In terms of organic versus non-organic meat, the Stanford paper says that there is no difference in nutrition between the two. Again, research has shown that there are significant differences when it comes to pasture-raised meats. A report put out by Animal Welfare Approved states that ruminants raised on pasture alone have milk and meat that contains three to five times the amount of conjugated linoleic acid (CLA). Various studies have shown that CLA is protective against cancer, can lower levels of LDL cholesterol, prevents atherosclerosis and reduces blood pressure. The Compassion in World Farming report found that pasture-raised beef has a higher proportion of omega-3 fatty acids and a more favorable (lower) ratio of omega-6 to omega-3 fatty acids compared with intensively-raised beef. The report also states that pasture-raised beef contains more vitamin E and beta-carotene than conventionally produced beef.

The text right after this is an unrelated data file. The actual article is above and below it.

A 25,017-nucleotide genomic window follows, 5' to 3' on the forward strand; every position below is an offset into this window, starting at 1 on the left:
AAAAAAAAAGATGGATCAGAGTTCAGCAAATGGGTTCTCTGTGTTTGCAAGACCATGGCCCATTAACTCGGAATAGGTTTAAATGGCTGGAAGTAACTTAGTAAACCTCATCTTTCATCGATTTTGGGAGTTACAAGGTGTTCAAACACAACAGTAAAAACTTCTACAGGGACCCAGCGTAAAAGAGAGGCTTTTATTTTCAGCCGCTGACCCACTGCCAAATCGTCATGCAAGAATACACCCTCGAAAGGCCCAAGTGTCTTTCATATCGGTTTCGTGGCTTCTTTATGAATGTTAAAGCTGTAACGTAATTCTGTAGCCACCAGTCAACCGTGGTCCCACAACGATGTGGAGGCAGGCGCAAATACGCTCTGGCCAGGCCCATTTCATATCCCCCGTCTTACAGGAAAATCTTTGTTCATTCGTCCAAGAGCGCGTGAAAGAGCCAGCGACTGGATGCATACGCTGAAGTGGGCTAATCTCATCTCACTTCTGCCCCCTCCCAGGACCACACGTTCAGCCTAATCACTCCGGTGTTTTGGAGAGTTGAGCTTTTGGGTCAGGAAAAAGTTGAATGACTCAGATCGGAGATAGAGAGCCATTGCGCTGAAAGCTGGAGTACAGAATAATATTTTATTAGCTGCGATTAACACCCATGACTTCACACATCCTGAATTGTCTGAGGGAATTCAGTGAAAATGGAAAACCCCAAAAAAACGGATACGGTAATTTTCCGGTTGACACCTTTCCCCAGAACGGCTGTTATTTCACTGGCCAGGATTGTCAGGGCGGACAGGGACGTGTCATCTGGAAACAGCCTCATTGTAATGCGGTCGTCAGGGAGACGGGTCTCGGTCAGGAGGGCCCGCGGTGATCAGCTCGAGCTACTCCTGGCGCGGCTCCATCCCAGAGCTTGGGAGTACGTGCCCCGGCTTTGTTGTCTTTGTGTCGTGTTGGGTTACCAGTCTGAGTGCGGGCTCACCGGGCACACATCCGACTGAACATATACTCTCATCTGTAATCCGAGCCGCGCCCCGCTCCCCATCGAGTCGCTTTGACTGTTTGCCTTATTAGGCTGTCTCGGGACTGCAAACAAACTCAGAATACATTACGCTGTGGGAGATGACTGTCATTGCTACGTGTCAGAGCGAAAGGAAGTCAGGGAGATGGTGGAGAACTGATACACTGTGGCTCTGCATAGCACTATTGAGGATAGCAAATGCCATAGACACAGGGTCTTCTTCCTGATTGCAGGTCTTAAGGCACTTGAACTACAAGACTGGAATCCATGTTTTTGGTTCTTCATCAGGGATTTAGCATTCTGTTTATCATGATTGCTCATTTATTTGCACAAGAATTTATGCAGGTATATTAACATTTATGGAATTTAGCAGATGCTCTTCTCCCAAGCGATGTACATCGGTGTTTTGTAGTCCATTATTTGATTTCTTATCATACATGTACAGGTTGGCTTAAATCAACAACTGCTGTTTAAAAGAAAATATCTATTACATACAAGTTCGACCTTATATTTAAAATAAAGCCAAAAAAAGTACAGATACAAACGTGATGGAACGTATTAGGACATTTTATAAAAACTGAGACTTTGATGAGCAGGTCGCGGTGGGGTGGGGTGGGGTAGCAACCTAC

Just as the quality of animal products depends largely on what the animals were fed, the nutrition content of vegetables is dependent on the quality of the soil in which they were grown. Vegetables grown in mineral-rich, healthy soil (that hasn't been depleted by chemical fertilizers, lack of biodiversity and little to no crop rotation) have been found to be far more nutritious than vegetables grown on monocropped, intensive farms. Various studies have shown that the nutrient density of vegetables, including many crucial vitamins and antioxidants, have dramatically decreased over the years with soil depletion due to industrial farming methods. Again, the Stanford paper does not discern between vegetables grown on an industrial-organic scale versus those grown on biodiverse, multi-crop farms.